A young man with curly hair going by the stage name of MC Crumpdaddy stood nervously behind a table topped with drum machines, a slew of cables and his laptop. He announced this would be his first performance, then took a deep breath and began tapping at his keyboard, launching into an ambient landscape of electronic music.

Though not traditionally melodic, the layered celestial soundscapes commanded the attention of the students crammed into the Cowell Fireside Lounge on April 11.

MC Crumpdaddy, born Michael Crumpler, was one of seven UC Santa Cruz students and musicians who performed at an event dubbed BrainWASH last Friday. BrainWASH was the first event hosted by a new campus music collective called WASH, or We All Sound Human.

“It just started with the simple idea of creating a community of musicians to bring together talented musicians on campus,” said WASH member Sean Foster.

Inklings of WASH began to surface during summer 2013. Undergraduate Jesus Villegas, a musician himself, had the idea to organize a collective for other musicians on campus.

The plan was to create a space where musicians from all genres and levels of experience could come together for the sake of their craft. They would have the opportunity to soak up tips from more experienced students, record their music and share it with the UCSC community through compilation albums and performances.

“Fundamentally, it’s a community of musicians and artists who want to try to take that next step to being a professional musician,” Villegas said.

WASH intends to help musicians improve their skills, offering workshops for different levels of musical ability and areas of interest. The group meets every Saturday at noon in a reserved room on the ground floor of McHenry Library, where they do everything from planning upcoming events to sharing music they’ve been working on.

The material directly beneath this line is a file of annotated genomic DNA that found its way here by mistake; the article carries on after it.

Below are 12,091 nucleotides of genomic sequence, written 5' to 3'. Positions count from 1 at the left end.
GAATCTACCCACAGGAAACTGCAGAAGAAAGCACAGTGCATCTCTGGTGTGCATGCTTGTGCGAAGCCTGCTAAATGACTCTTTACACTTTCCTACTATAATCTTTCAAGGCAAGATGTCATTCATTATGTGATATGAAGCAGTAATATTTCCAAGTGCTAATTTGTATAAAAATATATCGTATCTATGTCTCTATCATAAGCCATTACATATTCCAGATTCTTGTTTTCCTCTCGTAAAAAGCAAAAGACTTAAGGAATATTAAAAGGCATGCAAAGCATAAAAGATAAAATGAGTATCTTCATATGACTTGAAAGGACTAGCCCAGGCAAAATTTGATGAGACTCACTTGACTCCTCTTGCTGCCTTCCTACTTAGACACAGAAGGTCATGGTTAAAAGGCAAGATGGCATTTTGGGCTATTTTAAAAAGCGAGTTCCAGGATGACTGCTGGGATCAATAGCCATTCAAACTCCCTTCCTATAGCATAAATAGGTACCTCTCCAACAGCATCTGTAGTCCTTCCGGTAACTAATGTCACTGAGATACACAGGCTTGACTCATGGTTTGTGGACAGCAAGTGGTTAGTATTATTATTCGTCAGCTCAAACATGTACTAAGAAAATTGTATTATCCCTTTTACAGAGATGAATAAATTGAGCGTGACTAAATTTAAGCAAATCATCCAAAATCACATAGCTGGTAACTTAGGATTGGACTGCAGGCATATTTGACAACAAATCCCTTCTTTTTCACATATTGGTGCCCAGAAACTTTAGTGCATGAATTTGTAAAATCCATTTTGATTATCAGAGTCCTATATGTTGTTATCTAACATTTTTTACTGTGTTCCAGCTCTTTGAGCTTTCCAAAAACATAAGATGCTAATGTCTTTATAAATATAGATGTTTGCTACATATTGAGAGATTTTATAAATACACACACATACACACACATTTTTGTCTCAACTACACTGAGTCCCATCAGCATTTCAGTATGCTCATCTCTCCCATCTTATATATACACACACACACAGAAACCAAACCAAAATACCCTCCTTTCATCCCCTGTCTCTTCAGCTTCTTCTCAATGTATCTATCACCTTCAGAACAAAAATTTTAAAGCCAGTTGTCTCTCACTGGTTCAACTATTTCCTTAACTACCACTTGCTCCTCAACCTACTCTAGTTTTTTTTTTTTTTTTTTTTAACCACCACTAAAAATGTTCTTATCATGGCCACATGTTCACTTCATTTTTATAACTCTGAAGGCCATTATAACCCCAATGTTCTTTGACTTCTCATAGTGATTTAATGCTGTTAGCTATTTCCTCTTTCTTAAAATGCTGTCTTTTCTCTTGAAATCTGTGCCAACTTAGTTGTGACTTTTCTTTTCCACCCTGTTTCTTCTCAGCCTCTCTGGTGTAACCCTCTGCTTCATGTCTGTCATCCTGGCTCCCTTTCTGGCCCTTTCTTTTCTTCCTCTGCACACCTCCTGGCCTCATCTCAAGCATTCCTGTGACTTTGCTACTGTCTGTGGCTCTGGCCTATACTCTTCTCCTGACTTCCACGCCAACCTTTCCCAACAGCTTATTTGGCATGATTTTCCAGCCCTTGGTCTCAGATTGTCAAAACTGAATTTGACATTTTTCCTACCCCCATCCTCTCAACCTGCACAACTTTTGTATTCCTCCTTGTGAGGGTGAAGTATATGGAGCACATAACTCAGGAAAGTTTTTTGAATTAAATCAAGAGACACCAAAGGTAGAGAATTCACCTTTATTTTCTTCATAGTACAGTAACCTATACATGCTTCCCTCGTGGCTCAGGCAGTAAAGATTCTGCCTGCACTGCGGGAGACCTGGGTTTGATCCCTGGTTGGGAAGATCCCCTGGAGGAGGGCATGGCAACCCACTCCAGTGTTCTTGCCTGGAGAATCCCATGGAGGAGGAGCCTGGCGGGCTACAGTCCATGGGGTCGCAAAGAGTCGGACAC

The collective’s diversity ranges from electronic artists to acoustic guitar folk musicians. The collective also features photographers, web designers and production engineers. This wide range of interests allows WASH to pool its resources, sharing equipment and expertise in order to get the group off the ground.

WASH’s methods follow the self-reliant DIY philosophy to a T. As Villegas explained, keeping the production within the collective allows for greater creative control in the artistic process, not to mention saving them from the financial headaches that can arise from dealing with third parties.

“Right now, WASH is what keeps my music endeavors going because I can’t do it by myself,” said WASH member Katie Sweeney.

Sweeney became involved with WASH after meeting Villegas in the Stevenson Coffee House. Fairly new to the guitar herself, Sweeney said her involvement with WASH has not only been a learning experience but also a way to connect with fellow musicians in the hopes of advancing her own personal projects.

In her case, WASH helped her with a musical pursuit very near and dear to her heart — recording songs her late mother left behind. With the help of a fellow musician she met via WASH, the songs will serve as a soundtrack to a documentary Sweeney and her father are working on about the life and legacy of her mother.

Whether it’s getting a solid grasp on production software or learning how to DJ for events, these workshops allow participants to learn from their peers in an interactive environment.

While they’ve organized a handful of such events in the past, the collective is hoping to do more over the coming school year. These workshops are angled toward a more hands-on approach to learning the craft.

“That was a key thing we wanted to incorporate from the beginning,” said WASH member Sean Foster. “We recognize that we’re all students and we’re all here to learn — that’s a huge part of what we want to get out of this.”

The group is currently toying with the idea of organizing a workshop featuring a DJ faceoff, where two new musicians are asked to go head-to-head mixing two songs using the techniques they’ve learned during their time in the collective.

“We want to make the workshops interesting and fascinating while also enhancing the musician’s talent,” Villegas said.

Over the next year, WASH hopes to become an official club under SOAR, organize more performances like the inaugural BrainWASH and continue to foster creativity and collaboration among UCSC musicians.

“I dont think there’s any organization that really helps connect all the musicians on campus,” Sweeney said. “They’re kind of scattered. There might be a lot of musicians who want to get serious and collaborate with other artists but don’t have a way to. This would be a forum for people to connect, collaborate and create music.”